Last edited by matthey on 20-Feb-2024 at 06:57 PM.
Last edited by matthey on 20-Feb-2024 at 06:51 PM.

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cdimauro 
Re: 32-bit PPC on FPGA
Posted on 20-Feb-2024 21:00:44
#369 ]
Elite Member
Joined: 29-Oct-2012
Posts: 3650
From: Germany

@matthey

Quote:

matthey wrote:
Kronos Quote:

As for "Gunnar" being "MEGA_RJ_MICAL" I see 3 options:

1. the similarities are only in your mind
2. MEGA has far more technical expertise as he had shown previously
3. MEGA was Gunnar's troll account from day 1


MEGA is sadly an intelligent person with mental issues. Much of the information Gunnar has posted here is copied from the AC forum and correct. There are lies, some copied from the AC forum, and major tech blunders made as I have pointed out in my previous post. Gunnar did not answer my questions because he can't and attacked instead as I predicted (I won't respond to his trolling unless he can answer my questions). The real Gunnar is a narcissist but isn't so irritable that he attacks everyone endlessly. Don't be fooled.

He's the real one. This time even you can easily verify that.

Take a look at this thread on AC.

He opened it AFTER that he reported the same information here.

Now become at peace with that and accept it, finally.

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matthey 
Re: 32-bit PPC on FPGA
Posted on 20-Feb-2024 22:19:59
#370 ]
Elite Member
Joined: 14-Mar-2007
Posts: 2064
From: Kansas

Gunnar Quote:

You mix something up here.
The e300 has 2 integer units - not only one as you say



Ok. I see that is correct and I was mistaken. This is a big upgrade from the 603 which often made instruction scheduling impossible with one integer unit and one load/store unit. A 2nd integer unit barrel shifter is not as cheap as an ALU and is not as useful without being able to use it for addressing mode calculations like the 68060 and SiFive U74 cores. Even the RISC-V U74 core has this advantage even though it never uses both the address calculation stage (AGU/EA calc) and execution stage of the execution pipeline for the same RISC instruction unlike many CISC instructions. Of course the main motivation of using this design was likely to remove the load-to-use stalls that kill RISC performance.

OneTimer1 Quote:

I think that's true, even those Coldfire users, that might need more than 300Mhz or those that where left behind by NXP and their marketing decisions, would need a MCU with a lot of I/O, I2C, SPI, Timers or CAN, I don't think the Apollo team has that in their product portfolio.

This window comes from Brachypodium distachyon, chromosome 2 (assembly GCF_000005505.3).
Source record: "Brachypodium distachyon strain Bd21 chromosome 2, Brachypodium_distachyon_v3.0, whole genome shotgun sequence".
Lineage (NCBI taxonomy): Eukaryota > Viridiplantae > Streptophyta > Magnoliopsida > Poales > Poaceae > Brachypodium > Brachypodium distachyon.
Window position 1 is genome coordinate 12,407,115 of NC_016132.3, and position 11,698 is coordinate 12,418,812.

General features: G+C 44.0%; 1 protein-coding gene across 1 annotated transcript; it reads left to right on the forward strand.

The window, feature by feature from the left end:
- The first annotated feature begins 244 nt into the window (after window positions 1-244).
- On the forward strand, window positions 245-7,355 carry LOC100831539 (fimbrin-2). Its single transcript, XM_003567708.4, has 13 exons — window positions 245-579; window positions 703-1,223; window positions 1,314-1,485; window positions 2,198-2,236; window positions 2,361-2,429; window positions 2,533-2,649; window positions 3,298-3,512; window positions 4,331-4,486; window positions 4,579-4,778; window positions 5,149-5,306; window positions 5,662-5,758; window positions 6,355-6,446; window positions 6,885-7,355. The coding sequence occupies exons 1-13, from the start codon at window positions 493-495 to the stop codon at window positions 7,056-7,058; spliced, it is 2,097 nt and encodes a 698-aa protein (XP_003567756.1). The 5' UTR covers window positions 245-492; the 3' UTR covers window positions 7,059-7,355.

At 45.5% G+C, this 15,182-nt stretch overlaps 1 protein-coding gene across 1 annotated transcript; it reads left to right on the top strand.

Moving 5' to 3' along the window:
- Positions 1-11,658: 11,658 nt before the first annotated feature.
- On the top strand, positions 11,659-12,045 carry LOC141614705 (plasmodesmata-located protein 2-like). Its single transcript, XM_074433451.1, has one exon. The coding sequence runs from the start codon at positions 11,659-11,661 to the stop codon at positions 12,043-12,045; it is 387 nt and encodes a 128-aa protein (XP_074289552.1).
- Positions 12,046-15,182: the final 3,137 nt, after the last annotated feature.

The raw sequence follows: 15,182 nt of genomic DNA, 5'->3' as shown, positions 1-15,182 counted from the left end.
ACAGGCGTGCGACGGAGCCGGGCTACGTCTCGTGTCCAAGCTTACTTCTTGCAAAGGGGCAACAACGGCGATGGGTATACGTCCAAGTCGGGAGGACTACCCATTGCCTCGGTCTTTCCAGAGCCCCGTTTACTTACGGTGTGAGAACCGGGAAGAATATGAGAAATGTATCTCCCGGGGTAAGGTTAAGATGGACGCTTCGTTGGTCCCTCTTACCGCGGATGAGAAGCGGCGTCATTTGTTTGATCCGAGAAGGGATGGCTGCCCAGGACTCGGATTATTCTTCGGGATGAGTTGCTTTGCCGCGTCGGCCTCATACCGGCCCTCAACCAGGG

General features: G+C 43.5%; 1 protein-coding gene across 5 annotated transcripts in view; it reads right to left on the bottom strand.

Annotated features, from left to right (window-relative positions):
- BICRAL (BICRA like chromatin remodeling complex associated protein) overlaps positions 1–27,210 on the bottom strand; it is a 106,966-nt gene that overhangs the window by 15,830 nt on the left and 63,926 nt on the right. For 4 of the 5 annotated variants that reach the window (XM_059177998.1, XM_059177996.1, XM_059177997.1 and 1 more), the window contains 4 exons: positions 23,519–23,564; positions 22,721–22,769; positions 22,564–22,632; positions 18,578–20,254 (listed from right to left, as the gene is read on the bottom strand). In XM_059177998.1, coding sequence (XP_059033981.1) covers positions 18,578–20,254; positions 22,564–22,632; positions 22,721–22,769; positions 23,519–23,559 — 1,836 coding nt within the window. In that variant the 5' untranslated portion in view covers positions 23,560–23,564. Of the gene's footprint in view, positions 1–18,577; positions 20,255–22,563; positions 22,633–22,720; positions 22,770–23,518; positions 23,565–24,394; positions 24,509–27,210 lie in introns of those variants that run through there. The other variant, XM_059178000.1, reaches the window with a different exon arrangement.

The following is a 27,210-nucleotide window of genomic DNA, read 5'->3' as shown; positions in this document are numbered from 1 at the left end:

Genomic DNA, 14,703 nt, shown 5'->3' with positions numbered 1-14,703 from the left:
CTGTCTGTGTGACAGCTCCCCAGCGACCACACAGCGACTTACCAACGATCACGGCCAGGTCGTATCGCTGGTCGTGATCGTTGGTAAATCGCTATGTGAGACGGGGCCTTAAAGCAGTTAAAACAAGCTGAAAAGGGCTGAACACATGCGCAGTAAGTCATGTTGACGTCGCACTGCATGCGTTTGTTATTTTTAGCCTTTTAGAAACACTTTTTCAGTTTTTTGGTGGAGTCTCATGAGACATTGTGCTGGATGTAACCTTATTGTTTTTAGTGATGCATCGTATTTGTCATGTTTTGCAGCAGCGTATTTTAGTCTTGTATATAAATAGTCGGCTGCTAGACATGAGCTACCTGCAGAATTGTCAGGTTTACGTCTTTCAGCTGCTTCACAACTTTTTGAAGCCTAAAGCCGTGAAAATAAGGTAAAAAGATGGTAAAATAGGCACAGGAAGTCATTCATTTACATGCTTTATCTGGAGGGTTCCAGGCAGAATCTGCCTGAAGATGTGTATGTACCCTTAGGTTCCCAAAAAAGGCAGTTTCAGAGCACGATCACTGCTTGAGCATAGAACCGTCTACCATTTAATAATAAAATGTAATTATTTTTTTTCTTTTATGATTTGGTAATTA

They will prefer a switch to ARM (iMX93 iMX8) instead of an unknown 68k variant.


SiFive has SoCs that can be licensed with about everything needed. Their U74 CPU core is similar to the 68060, very good and could likely be changed to a different architecture. On one of the SoCs with U74 cores, the L2 is 2MiB and can be configured as SRAM for a MCU (no external memory required). Starting with already tested IP like this is very valuable and it sounded like there were no royalties unlike ARM IP. In any case, there is licensable IP available. Most 3D GPUs require royalties but it is difficult to avoid royalties altogether.

OneTimer1 Quote:

A lot of Linux distributions have ceased their 32 Bit support, and it was the Amiga community that paid for further GCC support, normally it would have been NXPs task to support its hardware.

https://www.phoronix.com/news/GCC-11-m68k-Is-Safe

Without actual GCC you won't get an actual OS.

We should face reality 32bit and 68k are dying:


Linux is resource hungry so the developers bump requirements. This is an opportunity for a minimalist 32 bit AmigaOS. ARM64/AArch64 increased resource requirements while ARM32/Thumb2 is being dropped. This is an opportunity for compressed architectures like the 68k. Put them together and there are synergies. OSs supporting 32 bit are going away faster than 32 bit CPUs cores. The resources difference between a 32 bit and 64 bit OS is substantial.

https://techexplorations.com/guides/rpi/begin/rpi-os-32bit-vs-64bit/ Quote:

If you have a more memory-starved Raspberry Pi, like the Raspberry Pi Zero 2 W (512MB of RAM) or the 1GB Raspberry Pi 3 or 4, you might be better off using the 32-bit OS. Phoronix reports that, at idle/boot, the 64-bit OS takes up 196MB of RAM while the 32-bit uses 103MB.


GUIs may be disabled and Linux distributions cut down, reducing compatibility, in order to reduce memory usage. The 68k AmigaOS can operate with a full GUI and OS in a fraction of the space of Linux on a RPi Zero.